Personal literature has been involving especially when the correlation between personality traits is the subject of the matter. Consistency in psychometrics of correlations between traits has been difficult given the fact that human beings are distinct and dynamic, and so do their characters. However, some predictive validity between different personality traits can be achieved to help in describing the general correlation of different characteristics.
Predictive validity is defined as the degree in which a score under one scale for a given trait predicts the outcome of the score when an unusual feature is investigated. Despite the underlying difference of the extraversion impact on the level of positive affect, there exists a relationship between extraversion and positive affectivity, whereby they both classify an individual as either an introvert or an extrovert, and biological concept in which the dopamine receptor impacts on positive affect and also the biological factor influence feeling of pleasure.
Extraversion and positive affect have been discussed and proven to correlate. According to Srivastava, Angelo, and Vallereux (2008), extraversion is the behavior that is depicted by individuals who are talkative, outgoing, and energetic. Nonetheless, it is with no doubt that every person exhibit either extraverted or introverted behaviors. However, Jung (1995) reiterates that the dominant behavior helps in classifying people as either extroverts or introverts. Therefore, the concentration of interest and the general attitude of an individual towards external objects are essential when carrying out such classifications. Based on the big five classifications of personal traits, positive affect is often classified under extraversion, thus portraying a relationship between the two aspects.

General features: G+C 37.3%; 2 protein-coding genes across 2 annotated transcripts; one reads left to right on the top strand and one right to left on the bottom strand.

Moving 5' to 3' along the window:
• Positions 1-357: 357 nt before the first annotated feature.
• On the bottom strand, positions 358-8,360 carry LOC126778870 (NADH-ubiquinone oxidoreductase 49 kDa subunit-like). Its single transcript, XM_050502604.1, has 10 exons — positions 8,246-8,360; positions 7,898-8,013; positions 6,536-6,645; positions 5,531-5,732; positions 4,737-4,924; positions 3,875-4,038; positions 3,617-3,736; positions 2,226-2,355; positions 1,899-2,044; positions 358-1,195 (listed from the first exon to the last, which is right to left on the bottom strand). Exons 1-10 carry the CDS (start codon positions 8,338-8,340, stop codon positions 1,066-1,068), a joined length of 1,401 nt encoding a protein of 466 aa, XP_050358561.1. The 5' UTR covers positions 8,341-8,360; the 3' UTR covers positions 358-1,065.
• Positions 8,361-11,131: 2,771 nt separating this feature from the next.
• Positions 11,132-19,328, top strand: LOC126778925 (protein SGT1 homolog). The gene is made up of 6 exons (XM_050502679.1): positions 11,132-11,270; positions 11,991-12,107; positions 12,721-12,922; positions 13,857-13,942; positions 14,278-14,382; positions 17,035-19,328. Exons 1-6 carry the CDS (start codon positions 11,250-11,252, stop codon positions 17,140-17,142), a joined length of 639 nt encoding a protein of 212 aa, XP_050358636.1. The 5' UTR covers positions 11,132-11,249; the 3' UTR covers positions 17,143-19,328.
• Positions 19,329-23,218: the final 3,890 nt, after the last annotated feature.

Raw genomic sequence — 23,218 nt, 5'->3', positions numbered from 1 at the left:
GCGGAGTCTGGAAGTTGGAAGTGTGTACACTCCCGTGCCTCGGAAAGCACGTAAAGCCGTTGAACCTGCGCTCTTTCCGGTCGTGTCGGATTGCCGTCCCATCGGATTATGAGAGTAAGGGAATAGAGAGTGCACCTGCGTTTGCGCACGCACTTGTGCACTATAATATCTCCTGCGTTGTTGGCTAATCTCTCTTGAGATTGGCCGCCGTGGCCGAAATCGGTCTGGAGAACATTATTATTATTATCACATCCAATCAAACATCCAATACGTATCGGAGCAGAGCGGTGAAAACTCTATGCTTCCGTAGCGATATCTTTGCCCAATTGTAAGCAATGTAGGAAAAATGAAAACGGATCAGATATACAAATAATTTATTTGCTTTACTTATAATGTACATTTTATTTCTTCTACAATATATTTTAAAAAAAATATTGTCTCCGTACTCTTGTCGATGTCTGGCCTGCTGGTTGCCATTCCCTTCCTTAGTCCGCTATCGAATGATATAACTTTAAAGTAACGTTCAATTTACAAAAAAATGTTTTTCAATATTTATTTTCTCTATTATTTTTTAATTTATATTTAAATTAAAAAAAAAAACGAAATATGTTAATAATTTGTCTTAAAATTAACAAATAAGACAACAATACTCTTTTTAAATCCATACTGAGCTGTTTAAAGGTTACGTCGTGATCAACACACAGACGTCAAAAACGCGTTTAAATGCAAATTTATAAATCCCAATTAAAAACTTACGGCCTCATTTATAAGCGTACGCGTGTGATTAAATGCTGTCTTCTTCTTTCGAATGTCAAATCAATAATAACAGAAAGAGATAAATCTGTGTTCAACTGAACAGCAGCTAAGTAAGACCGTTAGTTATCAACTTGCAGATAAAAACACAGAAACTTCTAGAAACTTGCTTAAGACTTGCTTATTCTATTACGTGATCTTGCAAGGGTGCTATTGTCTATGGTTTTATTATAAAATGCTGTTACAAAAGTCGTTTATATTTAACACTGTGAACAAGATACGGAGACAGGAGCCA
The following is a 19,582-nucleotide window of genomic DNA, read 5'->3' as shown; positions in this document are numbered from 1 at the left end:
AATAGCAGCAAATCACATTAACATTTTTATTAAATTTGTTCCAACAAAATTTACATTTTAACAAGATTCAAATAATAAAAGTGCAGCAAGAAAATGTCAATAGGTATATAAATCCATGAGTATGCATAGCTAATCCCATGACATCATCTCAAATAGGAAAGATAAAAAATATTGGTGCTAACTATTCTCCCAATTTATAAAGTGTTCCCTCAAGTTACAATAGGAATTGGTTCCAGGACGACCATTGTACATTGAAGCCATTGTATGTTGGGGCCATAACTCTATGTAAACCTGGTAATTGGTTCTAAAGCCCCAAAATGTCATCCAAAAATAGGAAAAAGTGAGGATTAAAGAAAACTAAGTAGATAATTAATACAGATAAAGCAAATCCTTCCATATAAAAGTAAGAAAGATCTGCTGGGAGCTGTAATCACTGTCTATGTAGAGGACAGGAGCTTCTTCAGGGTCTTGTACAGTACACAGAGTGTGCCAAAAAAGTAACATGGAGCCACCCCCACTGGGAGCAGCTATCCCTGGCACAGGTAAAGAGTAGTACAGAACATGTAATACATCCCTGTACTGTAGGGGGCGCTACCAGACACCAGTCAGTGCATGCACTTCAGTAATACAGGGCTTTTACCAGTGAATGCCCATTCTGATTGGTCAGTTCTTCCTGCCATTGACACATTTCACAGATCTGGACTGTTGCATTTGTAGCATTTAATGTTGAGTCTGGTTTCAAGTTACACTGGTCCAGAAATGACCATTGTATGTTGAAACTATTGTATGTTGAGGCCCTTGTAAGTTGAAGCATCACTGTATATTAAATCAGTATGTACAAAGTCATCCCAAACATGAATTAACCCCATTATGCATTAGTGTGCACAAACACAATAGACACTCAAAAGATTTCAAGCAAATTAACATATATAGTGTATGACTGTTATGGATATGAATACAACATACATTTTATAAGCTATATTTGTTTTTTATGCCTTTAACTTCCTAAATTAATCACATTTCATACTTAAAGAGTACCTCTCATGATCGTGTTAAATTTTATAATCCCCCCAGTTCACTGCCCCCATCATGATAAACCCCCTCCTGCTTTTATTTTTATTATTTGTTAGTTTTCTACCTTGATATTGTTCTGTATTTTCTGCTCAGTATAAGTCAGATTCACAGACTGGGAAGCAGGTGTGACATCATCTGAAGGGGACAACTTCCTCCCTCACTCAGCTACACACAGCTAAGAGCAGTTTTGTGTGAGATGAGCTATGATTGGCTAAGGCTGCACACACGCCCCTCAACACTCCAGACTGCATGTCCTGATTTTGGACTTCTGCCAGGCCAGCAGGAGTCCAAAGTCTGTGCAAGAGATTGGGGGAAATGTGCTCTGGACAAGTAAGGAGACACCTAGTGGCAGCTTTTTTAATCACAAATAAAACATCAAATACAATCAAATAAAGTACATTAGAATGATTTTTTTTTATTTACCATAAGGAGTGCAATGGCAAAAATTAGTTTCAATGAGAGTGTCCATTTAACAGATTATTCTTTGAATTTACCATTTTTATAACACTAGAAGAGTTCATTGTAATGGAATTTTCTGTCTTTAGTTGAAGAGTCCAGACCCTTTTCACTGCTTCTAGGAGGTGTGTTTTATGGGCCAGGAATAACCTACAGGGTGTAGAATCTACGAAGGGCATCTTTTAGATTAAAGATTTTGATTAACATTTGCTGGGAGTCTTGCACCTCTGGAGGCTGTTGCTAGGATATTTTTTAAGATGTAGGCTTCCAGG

Positive affect has a broad definition based on the individual interpretation of affective space. Patterson, DeBarishe, and Ramsey (2017) describe positive affect as the pleasant condition induced into a person by little things and events that happen daily throughout life. The link between positive affect and extraversion can be cyclic given that their association can be counter directional. Positive affect can be either low or high. However, extraversion is said to have less influence on the level of positive affect of an individual. The underlying disparity on positive affect among individuals is attached to the personal perception of pleasure. De Young (2013) indicates that genetics play an important role in creating a disparity between high and low positive affect valences. As Lucas and Baird (2004) support, this factor considers the genetic makeup of an individual as playing a considerable role in influencing the manner and level of perception that an individual has when exploring the environment. Therefore, the high and low positive affect valences are not correlated to extraversion. However, the general pleasure that an individual feels is motivated by the level of extraversion that person depicts.
The relationship between positive affect and extraversion goes beyond the environmental factors. In this regard, the biological component of an individual has been found to influence the feeling of pleasure. Studies have revealed that frequency and intensity of pleasure have been linked to extrovert personality (Westen and Rosenthal, 2005). In addition, the dopamine receptor subtypes in individuals influences the intensity of positive affect that different individuals experience. The dopamine receptor has been scientifically proven to influence circuit activation which consequentially influences intensity of positive affect. Hass et al. (2006) reinstate the fact that genetic differences in individuals is responsible for divergence valence of positive affect experienced by extroverts. On the other hand, neuroticism has been found to influence low positive affect in response to negative stimuli.
Personal traits are very distinct and dynamic given that human beings are also different and potent. Nonetheless, the predictive validity of an extrovert experiencing positive affect is high. This is confirmed even though individuals do encounter varied valences of positive affect. Various studies have confirmed that such disparities are associated with individual genetic makeup as well as biological influences. In addition, the relation between extraversion and positive affect is cyclic in nature, and thus sociability of an individual is the cord that links the two elements.
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